Nexus PFT-3600 P4 Cooler

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The PHT-3600 was installed and tested on Mike Chin's standard P4 heatsink testing rig, described in past HS reviews:

  • Intel P4-2.8A The Thermal Design Power of this P4-2.8 (533 MHz bus) is 68.4 or 69.7W depending on the version. As the CPU is a demo model without normal markings, it's not clear which version it is, so we'll round the number off to ~69W. The Maximum Power, as calculated by CPUHeat & CPUMSR, is 79W.
  • Intel D845PEBT2 motherboard - Intel 845PE Chipset; on-die CPU thermal diode monitoring
  • Panaflo FBA08A12L1A 80mm DC fan
  • nVidia GF400MX VGA card (AGP)
  • OCZ DDRAM PC-3700, 512 MB
  • Seagate Barracuda IV 40G 1-platter drive (in Smart Drive from Silicon Acoustics)
  • Enermax UC-A8FATR4 multifunction monitor/fan controller w/ thermal sensors
  • Seasonic Super Tornado 300 (Rev. A1)
  • Zalman Multi-Connector (ZM-MC1) and Fanmate1 voltage controller
  • Arctic Silver Ceramique Thermal Compound
  • Two-level plywood platform with foam damping feet. Motherboard on top; most other components below. Eases heatsink changes and setup.
  • CPUBurn processor stress software
  • Intel Active Monitor and Motherboard Monitor software to show CPU temperature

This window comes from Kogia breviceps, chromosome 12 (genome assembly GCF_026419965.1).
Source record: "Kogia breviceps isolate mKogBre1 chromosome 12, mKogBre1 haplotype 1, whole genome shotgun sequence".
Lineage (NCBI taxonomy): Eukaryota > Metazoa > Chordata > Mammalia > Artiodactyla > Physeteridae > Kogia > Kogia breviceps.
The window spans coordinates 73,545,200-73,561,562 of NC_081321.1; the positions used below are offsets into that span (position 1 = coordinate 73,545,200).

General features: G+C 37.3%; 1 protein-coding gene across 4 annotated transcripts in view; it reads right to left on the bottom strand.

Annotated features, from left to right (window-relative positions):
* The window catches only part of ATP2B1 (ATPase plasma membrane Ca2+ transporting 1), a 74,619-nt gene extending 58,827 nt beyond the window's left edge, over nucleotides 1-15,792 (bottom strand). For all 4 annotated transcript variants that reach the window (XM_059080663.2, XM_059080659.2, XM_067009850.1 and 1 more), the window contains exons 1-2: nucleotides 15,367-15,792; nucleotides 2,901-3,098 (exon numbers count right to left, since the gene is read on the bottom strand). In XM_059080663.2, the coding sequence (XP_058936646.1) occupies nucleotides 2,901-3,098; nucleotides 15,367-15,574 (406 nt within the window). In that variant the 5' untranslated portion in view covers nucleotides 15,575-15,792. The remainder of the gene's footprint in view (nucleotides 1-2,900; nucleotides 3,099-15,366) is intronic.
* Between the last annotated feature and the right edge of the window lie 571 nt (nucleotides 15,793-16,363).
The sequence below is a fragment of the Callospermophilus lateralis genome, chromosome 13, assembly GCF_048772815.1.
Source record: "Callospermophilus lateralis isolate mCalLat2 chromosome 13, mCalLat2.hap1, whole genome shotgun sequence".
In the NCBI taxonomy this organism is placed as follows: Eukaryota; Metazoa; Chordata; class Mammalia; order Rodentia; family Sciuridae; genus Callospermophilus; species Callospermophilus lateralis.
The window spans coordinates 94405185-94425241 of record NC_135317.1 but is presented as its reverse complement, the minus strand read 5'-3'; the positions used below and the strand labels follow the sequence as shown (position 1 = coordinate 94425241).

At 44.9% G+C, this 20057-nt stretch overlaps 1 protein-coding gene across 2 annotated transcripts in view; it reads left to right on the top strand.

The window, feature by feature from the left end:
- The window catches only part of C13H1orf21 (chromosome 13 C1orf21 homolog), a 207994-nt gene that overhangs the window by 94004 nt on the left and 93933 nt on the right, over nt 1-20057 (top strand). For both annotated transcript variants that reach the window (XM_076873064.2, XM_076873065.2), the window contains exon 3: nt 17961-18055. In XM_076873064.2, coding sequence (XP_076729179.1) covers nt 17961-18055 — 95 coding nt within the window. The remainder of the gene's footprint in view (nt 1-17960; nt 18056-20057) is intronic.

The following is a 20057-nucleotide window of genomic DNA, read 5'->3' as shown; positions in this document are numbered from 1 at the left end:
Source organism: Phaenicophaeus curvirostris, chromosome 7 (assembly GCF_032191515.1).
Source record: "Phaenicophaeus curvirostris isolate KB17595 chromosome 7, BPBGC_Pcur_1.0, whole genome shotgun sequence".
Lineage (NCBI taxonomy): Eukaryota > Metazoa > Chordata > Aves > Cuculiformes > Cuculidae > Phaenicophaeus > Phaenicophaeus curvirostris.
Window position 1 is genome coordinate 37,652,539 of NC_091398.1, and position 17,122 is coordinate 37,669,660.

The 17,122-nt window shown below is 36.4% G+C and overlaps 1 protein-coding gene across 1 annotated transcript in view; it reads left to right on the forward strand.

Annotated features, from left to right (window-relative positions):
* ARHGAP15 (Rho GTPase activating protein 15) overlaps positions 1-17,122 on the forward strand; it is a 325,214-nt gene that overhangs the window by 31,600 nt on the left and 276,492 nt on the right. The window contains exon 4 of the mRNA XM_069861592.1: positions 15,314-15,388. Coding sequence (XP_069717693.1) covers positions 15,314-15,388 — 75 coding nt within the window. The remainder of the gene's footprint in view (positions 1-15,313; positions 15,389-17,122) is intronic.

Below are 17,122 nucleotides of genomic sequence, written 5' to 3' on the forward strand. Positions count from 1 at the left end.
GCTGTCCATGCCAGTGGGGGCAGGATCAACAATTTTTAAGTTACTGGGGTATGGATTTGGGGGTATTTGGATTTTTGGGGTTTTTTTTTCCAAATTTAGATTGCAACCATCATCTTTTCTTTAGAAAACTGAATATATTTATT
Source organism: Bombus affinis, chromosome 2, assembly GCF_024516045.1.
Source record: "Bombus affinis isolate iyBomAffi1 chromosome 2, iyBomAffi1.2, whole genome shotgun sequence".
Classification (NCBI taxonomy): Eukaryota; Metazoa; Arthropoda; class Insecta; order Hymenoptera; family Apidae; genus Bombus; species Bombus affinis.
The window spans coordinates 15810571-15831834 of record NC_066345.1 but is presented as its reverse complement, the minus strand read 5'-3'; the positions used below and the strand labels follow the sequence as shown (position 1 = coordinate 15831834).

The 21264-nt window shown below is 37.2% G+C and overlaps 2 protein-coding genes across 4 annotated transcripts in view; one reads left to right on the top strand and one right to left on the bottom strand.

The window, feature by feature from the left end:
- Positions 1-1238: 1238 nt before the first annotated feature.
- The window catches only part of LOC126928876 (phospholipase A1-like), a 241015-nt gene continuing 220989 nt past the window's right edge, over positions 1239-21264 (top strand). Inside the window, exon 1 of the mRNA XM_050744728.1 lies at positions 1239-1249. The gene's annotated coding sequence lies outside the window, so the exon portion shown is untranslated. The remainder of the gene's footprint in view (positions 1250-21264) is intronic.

The ambient temperature in the test lab was 22°C. Ambient noise in the lab was ~21 dBA. For the acoustic testing, the HSF was moved to a quieter room which measured ~16 dBA. Maximum load temperatures were recorded 30 minutes into a CPU stress test with CPUBurn.

Since the PHT-3600 doesn't have mounts for an 80mm fan, it could not be tested with the SPCR reference fan, the Panaflo 80L. The only fan used was the stock 70mm fan. The PHT-3600 was tested at four fan settings, including the 10V NCR1000 cable. The noise was measured separately with the HSF in a quiet room with no other equipment running at all. Note that by itself in free air, the fan's noise drops by 1~2 dBA at lower speeds and 3~6 dBA at high speeds.

CPUBurn Temp. Rise
° C/W (MP)
dBA / 1m
(2360 RPM)
(w/ NCR1000, 1900 RPM)
(1800 RPM)
(1300 RPM)
* All temperatures in ° C
* Note that ° C/W was calculated only on the basis of the higher Maximum Power estimate.

The first thing that comes to mind when interpreting the above results is that something is amiss concerning the 19 dBA claim by Nexus -- even at 7V, we measured 26 dBA. This discrepancy is too much to ignore, even taking into account that the Nexus claim could be a measurement of the fan in free air rather than attached to the heat sink where turbulence affects the sound levels. The cooling performance worsens as the voltage drops, even approaching thermal overload in CPUBurn at 7V. This might be a result of the tight spacing of the fins, which could provide high impedance to airflow. It could also be an out-of-spec or damaged fan, but there are no obvious signs of bearing damage.